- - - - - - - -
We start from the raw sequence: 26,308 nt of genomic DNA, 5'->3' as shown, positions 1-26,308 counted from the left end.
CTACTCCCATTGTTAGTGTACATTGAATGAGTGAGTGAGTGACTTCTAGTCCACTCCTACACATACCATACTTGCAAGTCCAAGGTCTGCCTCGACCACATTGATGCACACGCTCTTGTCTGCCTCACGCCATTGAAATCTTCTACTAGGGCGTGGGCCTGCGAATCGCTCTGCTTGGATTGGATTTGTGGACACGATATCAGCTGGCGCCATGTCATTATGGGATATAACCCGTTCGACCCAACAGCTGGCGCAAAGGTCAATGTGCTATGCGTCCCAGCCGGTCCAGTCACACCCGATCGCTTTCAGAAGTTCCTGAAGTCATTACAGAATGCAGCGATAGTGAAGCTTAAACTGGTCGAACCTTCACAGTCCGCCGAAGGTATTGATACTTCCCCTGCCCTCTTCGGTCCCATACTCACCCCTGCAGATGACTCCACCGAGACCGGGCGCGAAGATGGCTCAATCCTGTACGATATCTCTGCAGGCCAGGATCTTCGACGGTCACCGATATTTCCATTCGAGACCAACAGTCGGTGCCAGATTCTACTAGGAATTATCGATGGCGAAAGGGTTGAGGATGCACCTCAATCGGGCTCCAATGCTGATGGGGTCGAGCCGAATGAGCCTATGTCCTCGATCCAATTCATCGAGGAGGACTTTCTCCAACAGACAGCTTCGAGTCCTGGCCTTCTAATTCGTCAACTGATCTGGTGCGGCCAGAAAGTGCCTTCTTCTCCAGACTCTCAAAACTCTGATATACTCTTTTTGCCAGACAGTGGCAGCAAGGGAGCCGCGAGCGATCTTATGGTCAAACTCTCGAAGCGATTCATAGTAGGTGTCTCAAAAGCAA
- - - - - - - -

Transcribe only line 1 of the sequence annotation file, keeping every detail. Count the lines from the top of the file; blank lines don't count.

We start from the raw sequence: 26,308 nt of genomic DNA, 5'->3' as shown, positions 1-26,308 counted from the left end.